FROM Kate Devlin
Scotland Votes Down Independence Despite recent polls showing it too close to call, Scottish voters decided yesterday to keep the United Kingdom together by a margin of 55 percent to 45. The concession by Alex Salmond, says it all. He was the leader of the independence movement. Salmond has resigned as First Minister of Scotland. Kate Devlin is political correspondent for the Herald of Glasgow.
Lead-up to the Scottish Independence Vote Britain’s three political parties don’t agree on much, but they are united in wanting Scotland to remain in the United Kingdom. Prime Minister David Cameron warns that independence would lead to a “painful divorce.” Will Scotland vote to go it alone on Thursday? Kate Devlin is political correspondent for The Herald of Glasgow.
Scotland Poised to Vote on Independence It’s been 307 years since Scotland and England became the United Kingdom, but generations of Scots have never lost their yearning for independence. In 1997, they established their own Parliament but, for many, that isn’t enough. In less than two weeks, all residents 16 and over will have a chance to create a separate county. Just one vote could make the difference. We’ll hear what that means for Britain’s identity crisis, and for independence movements in Spain, Italy and other countries in the European Union.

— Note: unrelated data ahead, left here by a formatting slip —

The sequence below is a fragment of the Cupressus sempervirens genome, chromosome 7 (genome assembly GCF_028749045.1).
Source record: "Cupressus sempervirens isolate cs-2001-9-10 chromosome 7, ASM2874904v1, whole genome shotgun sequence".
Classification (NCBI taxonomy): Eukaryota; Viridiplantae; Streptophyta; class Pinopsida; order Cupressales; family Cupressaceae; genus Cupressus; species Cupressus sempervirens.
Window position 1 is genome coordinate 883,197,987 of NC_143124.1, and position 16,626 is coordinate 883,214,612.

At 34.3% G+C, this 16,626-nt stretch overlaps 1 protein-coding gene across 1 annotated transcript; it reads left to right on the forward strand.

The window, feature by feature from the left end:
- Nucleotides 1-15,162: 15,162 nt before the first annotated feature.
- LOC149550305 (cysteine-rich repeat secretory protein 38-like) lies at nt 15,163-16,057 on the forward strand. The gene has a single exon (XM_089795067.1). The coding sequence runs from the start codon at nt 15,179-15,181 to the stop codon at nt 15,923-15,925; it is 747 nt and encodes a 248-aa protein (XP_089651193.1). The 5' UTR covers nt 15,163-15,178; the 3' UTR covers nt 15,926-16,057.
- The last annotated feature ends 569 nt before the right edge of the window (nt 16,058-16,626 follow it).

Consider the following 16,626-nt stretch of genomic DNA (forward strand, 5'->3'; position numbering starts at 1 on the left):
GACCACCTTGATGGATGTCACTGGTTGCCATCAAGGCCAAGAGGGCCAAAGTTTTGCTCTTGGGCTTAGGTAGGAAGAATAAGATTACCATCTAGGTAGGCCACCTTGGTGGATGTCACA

Replacing Obamacare: Now you see it… now you don’t As the Senate deliberates replacing Obmacare, health coverage for millions of people is at stake. There've been no public hearings, and a draft measure won't be made public. Is the House version so unpopular that that Senate is hiding a version that looks much the same?
The longest US war: Will Trump send more troops to Afghanistan? The Trump White House is divided over the Pentagon's request for more troops in Afghanistan—where the US has been fighting for the past 16 years. Is there a formula -- either for "victory" or a political settlement? Is there an end in sight for America's longest war?
Trump plays scolder-in-chief with NATO allies At the opening of NATO’s dramatic new headquarters in Brussels today, President Trump acknowledged that Article 5 — promising that “an attack on one nation is an attack on all” -- has only been invoked one time: in the aftermath of September 11. But the President failed to provide what 27 other Alliance members have been waiting for: a re-commitment by America’s new leader to Article 5. Instead, they got a scolding.